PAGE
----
In 2020, former world heavyweight champion Sergey Kovalev pled guilty to a misdemeanor charge of fighting and was sentenced to three years probation after he was charged with assaulting a woman he met at a party in 2018. He has also been sued in civil court, but the case was dropped, and a settlement was reached.

WBA World Light Heavyweight champion Dmitry Bivol has also been accused of domestic violence against his wife, although that situation seems to have fallen under the radar.

Long story short, boxing has a problem.

Boxing Lags Behind Other Sports

Other sports have evolved. Tampa Bay Rays shortstop Wander Franco may never play baseball again after multiple complaints were filed against him for allegedly engaging in relationships with minors.

In April, Miles Bridges was suspended from the NBA for 30 games without pay due to a domestic violence incident involving his then-girlfriend Mychelle Johnson and their two children.

Where is boxing?

Jermell Charlo speaks at the first news conference in New York on Tuesday. Photo: Ryan Hafey, Premier Boxing Champions domestic violence

Will Jermell Charlo get a pass – again? Photo: Ryan Hafey, Premier Boxing Champions

Will this likely be ignored by the sport's power brokers?

Most likely.

The reason?


It's always about the money. Charlo is typically an exciting fighter with explosive knockout power, although that was nowhere to be seen in his last fight.

Charlo (35-2-1, 19 KOs), who resides in the Houston suburb of Richmond, moved up two weight classes on September 30 to challenge undisputed super middleweight world champion Canelo Alvarez (60-2-2, 39 KOs) for his titles at T-Mobile Arena in Las Vegas.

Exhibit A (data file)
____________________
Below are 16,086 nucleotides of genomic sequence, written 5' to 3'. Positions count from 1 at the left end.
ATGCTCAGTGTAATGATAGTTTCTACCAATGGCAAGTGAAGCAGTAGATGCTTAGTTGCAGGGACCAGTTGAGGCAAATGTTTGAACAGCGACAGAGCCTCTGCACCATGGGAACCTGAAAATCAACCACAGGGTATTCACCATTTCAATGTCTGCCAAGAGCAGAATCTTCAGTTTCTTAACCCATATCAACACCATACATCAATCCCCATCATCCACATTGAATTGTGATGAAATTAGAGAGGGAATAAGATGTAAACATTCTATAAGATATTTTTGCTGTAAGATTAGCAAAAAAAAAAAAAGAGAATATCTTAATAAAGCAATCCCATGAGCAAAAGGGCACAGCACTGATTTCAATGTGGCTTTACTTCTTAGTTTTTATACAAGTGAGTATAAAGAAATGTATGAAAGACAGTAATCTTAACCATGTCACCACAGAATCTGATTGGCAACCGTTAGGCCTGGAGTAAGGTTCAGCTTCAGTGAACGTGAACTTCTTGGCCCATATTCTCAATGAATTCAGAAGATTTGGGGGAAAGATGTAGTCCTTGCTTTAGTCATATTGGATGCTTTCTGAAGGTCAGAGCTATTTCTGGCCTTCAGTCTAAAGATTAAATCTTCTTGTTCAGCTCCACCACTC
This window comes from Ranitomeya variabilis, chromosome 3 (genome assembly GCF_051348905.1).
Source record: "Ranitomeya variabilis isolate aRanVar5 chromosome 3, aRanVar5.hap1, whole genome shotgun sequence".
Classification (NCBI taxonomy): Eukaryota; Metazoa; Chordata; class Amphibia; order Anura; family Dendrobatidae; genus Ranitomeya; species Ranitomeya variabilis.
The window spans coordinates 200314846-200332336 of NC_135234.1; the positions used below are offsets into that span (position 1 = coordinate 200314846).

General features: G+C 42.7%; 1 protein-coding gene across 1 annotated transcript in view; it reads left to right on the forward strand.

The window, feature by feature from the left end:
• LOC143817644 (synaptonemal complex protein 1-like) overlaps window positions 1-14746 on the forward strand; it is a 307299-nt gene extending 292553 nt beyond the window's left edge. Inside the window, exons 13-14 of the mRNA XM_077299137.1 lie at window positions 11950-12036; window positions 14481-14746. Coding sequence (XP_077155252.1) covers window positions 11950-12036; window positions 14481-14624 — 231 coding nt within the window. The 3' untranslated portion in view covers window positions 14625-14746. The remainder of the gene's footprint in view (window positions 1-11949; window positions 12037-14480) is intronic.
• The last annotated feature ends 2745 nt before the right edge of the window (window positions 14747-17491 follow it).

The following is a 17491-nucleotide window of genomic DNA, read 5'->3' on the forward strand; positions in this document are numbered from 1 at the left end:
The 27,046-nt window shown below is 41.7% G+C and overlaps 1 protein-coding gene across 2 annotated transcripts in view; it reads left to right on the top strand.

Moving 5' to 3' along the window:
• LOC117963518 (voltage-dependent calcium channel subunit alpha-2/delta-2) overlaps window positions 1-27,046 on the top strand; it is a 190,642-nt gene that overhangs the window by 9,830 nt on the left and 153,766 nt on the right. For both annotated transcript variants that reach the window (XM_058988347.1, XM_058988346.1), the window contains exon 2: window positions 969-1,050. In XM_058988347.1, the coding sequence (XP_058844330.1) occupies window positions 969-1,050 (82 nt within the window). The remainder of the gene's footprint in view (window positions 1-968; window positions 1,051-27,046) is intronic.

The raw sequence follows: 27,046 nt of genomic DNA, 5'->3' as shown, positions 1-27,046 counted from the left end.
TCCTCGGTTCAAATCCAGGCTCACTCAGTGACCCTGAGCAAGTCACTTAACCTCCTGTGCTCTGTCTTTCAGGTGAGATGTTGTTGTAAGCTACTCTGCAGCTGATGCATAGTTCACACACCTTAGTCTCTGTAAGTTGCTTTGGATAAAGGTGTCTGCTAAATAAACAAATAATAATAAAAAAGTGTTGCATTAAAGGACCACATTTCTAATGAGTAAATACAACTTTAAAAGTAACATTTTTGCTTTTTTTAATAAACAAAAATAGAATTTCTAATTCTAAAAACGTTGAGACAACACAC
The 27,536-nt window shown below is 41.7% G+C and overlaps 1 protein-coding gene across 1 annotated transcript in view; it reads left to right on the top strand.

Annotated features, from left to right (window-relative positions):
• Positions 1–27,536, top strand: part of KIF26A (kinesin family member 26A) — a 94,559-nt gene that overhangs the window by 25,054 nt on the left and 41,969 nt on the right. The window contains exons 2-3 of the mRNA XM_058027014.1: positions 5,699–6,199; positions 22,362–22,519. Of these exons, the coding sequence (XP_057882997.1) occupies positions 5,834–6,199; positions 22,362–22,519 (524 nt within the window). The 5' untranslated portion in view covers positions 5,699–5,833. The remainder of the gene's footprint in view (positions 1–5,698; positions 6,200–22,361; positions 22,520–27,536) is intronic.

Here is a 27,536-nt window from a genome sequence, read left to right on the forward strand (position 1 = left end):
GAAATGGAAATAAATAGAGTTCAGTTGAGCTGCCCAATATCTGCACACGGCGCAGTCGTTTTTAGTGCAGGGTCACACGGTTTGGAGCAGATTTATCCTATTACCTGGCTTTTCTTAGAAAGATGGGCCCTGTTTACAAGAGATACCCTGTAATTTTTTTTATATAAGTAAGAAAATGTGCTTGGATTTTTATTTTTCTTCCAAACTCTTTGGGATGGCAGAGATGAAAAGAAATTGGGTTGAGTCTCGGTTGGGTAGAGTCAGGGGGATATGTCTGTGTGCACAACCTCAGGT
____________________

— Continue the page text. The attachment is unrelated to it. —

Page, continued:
He was the undisputed 154-pound world titleholder when he agreed to take on Alvarez for the IBF, WBA, WBC, and WBO belts in a Showtime PPV main event.

It was a rout for Alvarez, who dropped his man to a knee in the seventh round and won a unanimous decision via scores of 119-108, 118-108, and 118-109.

Charlo was overmatched from the onset, hardly landed a punch of note, and was thoroughly outclassed.

Sanctioning Organizations Need To Take Action

Unified super welterweight champion Jermell Charlo hasn't been in the ring in 400 days. Photo: Stephanie Trapp, Trapp Photos / Showtime Boxing domestic violence

Unified super welterweight champion Jermell Charlo should be stripped of his titles. Photo: Stephanie Trapp, Trapp Photos / Showtime Boxing

The most significant punch Charlo landed all year was on his woman, and was caught on tape bragging and laughing about it.

Is this a guy the WBA, WBC, and WBO want to represent their respective organizations as their champion?

The sport's indifference towards the treatment of women comes at a time when women's boxing is beginning to truly thrive.

Seven-division world champion Amanda Serrano threw more than 1,100 punches in the first unified women's championship bout contested at 12 three-minute rounds en route to a unanimous decision victory over Danile Ramos to retain the IBF, WBO, and WBA 126-pound titles nearly two months ago in Florida.

It was a historic night for the sport and for women's empowerment.

If Charlo is not punished in any significant way, it's counterintuitive to the entire movement.

If we're willing to make money off of women but unwilling to stand up against domestic violence against women, what kind of message does it send?

Charlo has three belts. He should be stripped and suspended until further notice.

Fighters get stripped for inactivity, failing to accommodate mandatory obligations, and refusing to pay sanctioning fees.

We can punish a fighter for beating a woman. It's about damn time.